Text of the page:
The first two decades of the twentieth century marked the beginning of the modern era. Many of the things we think of as distinctly modern, including cars, xrays and blood transfusion, came into wide use at some point during these two decades. Though it was a hundred years ago, many of us had, or were privileged to know, grandparents and great-grandparents who vividly remembered those days. These close family members provide us with a strong link to that era that often lulls us into believing that it wasn't that long ago. After all, Grandpa didn't tell stories about the Regency but he had quite a few about the 1918 influenza epidemic.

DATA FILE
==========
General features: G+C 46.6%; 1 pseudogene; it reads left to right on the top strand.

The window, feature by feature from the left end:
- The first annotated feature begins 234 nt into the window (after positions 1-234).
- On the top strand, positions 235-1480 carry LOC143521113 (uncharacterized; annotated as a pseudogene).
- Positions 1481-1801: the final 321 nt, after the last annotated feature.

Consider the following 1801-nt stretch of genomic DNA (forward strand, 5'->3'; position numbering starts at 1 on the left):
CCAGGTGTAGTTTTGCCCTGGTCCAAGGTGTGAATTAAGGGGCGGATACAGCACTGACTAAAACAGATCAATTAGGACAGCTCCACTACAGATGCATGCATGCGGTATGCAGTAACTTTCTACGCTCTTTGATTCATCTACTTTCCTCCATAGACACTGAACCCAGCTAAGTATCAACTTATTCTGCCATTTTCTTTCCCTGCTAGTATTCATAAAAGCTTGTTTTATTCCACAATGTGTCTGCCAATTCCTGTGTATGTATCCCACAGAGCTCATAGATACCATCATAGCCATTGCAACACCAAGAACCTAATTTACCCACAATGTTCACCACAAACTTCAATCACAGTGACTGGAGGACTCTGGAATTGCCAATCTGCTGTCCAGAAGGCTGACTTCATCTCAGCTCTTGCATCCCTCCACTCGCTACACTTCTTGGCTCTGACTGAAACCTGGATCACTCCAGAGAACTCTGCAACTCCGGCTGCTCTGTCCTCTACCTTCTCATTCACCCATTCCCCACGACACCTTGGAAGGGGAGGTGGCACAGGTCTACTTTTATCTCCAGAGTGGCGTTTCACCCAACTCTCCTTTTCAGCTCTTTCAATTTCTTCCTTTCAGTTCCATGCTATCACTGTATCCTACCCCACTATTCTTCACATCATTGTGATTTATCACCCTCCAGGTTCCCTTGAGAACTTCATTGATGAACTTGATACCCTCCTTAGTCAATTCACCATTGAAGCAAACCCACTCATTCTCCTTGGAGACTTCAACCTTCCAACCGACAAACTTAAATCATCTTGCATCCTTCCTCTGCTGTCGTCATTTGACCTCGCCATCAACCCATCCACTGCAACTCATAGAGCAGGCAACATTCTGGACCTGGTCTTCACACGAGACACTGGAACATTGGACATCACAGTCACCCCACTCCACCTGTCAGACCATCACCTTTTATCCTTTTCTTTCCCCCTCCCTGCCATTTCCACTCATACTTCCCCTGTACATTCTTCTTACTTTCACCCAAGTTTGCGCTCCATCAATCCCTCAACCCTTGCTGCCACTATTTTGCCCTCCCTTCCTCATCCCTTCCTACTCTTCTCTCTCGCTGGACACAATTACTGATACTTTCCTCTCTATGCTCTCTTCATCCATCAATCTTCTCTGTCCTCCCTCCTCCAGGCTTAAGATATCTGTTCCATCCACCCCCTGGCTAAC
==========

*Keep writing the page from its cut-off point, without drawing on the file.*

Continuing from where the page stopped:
We wouldn't be where we are today without the innovations of that generation. However, it is interesting to see how some of the old habits stubbornly refused to be left behind as we entered the modern age. For example, the belief in miasma as an agent of infection was alive and well during the 1918 influenza plague. Folk remedies such as asefetida bags were often hung around children's necks to ward off the bad air. My mother remembers her grandmother regularly employing these bags during her early childhood in the late 1940s. Out of curiosity, my sister is trying to locate a sample of asefetida. It seems the repugnant herb, like the miasma theory, has retired from public life, though it does enjoy some popularity in the spice drawer.